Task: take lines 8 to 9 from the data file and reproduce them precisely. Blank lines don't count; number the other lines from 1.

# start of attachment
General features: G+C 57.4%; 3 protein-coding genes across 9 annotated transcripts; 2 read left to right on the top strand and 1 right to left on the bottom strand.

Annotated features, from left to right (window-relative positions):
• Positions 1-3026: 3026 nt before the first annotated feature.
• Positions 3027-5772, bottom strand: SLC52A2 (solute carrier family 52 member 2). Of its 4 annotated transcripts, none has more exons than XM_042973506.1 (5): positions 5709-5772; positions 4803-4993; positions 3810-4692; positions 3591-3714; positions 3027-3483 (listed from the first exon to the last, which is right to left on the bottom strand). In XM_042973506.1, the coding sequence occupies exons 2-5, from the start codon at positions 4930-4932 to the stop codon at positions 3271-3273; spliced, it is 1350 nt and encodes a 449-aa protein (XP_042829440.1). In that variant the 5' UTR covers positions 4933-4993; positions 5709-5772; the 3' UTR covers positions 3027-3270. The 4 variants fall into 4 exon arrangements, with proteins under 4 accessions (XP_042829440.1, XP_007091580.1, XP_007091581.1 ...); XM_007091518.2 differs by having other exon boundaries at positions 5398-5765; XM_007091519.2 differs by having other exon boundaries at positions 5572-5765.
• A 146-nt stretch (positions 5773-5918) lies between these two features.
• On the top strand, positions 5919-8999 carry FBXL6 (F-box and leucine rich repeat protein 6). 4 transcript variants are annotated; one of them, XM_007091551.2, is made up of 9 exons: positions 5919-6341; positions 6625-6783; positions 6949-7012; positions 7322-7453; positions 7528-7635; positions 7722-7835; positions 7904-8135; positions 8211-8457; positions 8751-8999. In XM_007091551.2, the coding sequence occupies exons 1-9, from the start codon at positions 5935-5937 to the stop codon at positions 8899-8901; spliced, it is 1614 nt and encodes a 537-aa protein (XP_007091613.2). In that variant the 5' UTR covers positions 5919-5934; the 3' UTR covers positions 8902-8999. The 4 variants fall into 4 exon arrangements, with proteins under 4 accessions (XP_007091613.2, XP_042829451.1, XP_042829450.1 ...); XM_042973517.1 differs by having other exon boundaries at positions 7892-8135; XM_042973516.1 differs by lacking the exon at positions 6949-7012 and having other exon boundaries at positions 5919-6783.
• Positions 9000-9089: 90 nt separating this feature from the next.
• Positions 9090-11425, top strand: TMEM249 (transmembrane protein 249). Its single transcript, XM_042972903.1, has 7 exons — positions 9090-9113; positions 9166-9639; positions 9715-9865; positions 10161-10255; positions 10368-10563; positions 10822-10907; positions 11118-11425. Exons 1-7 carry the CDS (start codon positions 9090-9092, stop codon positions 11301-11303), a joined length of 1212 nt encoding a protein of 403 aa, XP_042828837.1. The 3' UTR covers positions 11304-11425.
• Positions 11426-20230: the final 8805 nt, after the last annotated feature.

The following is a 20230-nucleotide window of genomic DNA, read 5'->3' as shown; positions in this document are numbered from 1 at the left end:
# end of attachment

• Positions 9090-11425, top strand: TMEM249 (transmembrane protein 249). Its single transcript, XM_042972903.1, has 7 exons — positions 9090-9113; positions 9166-9639; positions 9715-9865; positions 10161-10255; positions 10368-10563; positions 10822-10907; positions 11118-11425. Exons 1-7 carry the CDS (start codon positions 9090-9092, stop codon positions 11301-11303), a joined length of 1212 nt encoding a protein of 403 aa, XP_042828837.1. The 3' UTR covers positions 11304-11425.
• Positions 11426-20230: the final 8805 nt, after the last annotated feature.